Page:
This story is cute enough though some may feel exasperated at how often characters speak French. Certainly I felt that I missed a few details that way as the remarks are left untranslated although the tourist’s inability to follow a few of the things that are said to her is important.

Simpson has a nice turn of phrase though and I was particularly fond of a description of a character as having a ‘gibbon-like agility’.

Where is Mr. Manetot? by Phyllis Bentley

After accidentally arriving a day early for a lecture he was going to give, Mr. Manetot decides to travel to a nearby town for a day’s holiday and enjoy the sea. The next day he vanishes, leaving a letter behind that suggests he may have have information about a murder that has taken place.

I enjoyed this story which is almost entirely told in the form of that letter from Mr. Manetot. It plays cleverly with the question of whether someone has witnessed what they think they have witnessed and provides some resolution in a brief coda.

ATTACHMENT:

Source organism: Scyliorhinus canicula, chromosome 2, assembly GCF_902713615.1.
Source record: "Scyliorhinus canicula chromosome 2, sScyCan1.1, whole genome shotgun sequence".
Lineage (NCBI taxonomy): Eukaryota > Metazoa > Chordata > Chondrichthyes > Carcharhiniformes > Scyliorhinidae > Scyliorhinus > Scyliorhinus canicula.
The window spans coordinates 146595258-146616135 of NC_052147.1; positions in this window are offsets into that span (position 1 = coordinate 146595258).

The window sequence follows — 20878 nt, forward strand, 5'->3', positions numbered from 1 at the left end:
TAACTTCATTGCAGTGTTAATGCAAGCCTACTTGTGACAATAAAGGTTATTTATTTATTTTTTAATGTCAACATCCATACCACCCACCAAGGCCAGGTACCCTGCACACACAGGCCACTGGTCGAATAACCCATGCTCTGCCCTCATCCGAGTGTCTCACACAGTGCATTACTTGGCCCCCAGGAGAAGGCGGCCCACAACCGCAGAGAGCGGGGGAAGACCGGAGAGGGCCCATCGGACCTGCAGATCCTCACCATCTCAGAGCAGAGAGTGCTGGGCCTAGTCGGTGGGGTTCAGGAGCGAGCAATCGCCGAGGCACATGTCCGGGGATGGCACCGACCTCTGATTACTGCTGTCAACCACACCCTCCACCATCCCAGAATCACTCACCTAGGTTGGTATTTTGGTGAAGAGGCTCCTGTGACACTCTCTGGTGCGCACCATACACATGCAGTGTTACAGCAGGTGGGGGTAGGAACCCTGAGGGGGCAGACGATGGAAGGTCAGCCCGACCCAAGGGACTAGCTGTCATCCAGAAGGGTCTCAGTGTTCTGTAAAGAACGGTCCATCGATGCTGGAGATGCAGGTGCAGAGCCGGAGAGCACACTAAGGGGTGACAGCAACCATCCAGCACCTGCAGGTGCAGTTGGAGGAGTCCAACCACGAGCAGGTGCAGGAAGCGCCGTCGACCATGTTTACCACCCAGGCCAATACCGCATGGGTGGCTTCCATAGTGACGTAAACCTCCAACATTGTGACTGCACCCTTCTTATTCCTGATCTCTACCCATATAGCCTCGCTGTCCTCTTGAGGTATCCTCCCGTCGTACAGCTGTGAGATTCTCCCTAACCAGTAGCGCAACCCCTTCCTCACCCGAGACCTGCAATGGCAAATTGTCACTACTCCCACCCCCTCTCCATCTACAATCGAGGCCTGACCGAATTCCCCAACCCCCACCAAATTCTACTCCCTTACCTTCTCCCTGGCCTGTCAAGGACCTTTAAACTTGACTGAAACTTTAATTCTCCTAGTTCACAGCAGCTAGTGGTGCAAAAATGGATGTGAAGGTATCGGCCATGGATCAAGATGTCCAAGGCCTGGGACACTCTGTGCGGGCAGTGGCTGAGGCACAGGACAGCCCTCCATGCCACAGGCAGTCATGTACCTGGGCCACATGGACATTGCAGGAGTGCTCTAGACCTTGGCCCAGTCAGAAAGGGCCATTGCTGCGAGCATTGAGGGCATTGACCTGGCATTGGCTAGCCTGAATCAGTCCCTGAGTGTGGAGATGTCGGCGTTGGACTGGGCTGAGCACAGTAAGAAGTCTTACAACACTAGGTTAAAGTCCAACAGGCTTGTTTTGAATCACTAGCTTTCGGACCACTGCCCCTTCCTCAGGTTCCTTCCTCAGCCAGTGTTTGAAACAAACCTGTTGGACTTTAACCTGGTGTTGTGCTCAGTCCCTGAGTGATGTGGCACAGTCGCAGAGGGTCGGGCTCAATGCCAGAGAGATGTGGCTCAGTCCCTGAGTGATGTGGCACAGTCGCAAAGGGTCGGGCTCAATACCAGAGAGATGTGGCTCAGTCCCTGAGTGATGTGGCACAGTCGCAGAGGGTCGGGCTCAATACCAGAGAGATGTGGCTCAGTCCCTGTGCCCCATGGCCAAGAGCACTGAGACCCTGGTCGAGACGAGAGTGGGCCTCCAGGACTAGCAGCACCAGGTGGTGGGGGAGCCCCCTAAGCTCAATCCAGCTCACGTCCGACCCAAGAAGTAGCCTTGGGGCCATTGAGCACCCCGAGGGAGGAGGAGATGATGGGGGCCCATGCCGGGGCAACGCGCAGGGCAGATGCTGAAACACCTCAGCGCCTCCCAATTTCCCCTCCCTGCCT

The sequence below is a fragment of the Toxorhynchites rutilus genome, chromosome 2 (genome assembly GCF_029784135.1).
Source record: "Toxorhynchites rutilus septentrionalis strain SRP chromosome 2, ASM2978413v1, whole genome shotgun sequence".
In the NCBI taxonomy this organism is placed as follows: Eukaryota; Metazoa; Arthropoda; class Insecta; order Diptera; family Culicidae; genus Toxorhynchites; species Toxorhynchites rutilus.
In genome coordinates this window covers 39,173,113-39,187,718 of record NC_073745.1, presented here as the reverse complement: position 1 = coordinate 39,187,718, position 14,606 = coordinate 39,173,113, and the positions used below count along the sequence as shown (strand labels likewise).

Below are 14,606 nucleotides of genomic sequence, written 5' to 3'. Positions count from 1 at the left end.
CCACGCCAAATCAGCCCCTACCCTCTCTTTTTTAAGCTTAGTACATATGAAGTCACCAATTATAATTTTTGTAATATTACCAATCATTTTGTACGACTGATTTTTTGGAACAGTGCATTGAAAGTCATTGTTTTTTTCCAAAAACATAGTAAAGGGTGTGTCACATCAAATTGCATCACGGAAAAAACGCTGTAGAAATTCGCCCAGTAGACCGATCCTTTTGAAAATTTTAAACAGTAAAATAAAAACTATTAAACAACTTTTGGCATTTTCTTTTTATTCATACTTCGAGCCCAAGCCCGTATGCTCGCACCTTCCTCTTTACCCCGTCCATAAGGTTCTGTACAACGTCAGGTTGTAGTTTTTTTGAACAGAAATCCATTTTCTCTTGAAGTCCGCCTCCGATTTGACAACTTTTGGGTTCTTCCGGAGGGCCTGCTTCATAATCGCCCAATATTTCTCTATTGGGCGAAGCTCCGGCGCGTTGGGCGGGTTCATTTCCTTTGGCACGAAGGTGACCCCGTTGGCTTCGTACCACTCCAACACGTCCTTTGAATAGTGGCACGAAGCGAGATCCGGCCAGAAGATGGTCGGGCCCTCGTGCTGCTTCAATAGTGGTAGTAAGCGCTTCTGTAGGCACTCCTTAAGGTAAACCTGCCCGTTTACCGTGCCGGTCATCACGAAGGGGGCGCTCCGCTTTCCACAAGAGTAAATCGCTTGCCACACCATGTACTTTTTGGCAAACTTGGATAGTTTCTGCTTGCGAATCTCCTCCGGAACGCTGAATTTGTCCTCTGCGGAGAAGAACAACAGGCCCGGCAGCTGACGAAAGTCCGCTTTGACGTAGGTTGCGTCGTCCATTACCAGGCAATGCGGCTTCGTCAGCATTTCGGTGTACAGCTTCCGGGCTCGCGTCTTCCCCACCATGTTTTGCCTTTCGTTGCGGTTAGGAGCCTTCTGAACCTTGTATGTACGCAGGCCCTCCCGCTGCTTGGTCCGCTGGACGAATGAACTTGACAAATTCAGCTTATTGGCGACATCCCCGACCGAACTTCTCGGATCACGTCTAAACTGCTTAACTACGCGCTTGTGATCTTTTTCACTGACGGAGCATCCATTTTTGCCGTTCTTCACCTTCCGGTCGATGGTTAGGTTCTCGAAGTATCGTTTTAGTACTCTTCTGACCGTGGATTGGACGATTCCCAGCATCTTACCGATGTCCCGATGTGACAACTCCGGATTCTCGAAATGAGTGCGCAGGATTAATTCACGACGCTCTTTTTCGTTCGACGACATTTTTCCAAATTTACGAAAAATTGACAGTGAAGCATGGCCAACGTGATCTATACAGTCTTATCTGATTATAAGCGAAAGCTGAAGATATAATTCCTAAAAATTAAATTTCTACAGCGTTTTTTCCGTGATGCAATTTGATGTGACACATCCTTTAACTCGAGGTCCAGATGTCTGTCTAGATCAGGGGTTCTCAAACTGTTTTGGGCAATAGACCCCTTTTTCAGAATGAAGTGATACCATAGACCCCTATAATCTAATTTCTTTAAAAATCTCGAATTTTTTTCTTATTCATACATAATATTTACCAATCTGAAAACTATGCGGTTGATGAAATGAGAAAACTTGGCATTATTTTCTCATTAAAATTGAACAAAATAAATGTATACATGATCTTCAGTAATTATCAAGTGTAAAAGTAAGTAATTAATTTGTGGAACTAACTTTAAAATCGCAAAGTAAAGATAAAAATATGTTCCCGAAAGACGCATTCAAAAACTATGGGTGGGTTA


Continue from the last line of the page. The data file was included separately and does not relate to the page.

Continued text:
The House of Screams by Gerald Findler

A writer rents a house in the Lake District to work on a book but he finds his sleep disturbed by a woman’s screaming and goes to investigate.

That’s a pretty vague description but I want you to experience this rather wonderful short story for yourself. It is told as a mixture of ghost story and detective fiction but it is strictly in the realm of the rational. One of the best stories in the collection.

Cousin Once Removed by Michael Gilbert

A man plots to kill his cousin while they are on holiday in the hopes of gaining an inheritance.

This is a very short story so it gets a very short summary to match. It is an excellent inverted tale though that packs a lot into just a handful of pages, building to a very memorable ending. It also makes for a fantastic ending to this collection, fitting the theme very well.

8 thoughts on “Resorting to Murder edited by Martin Edwards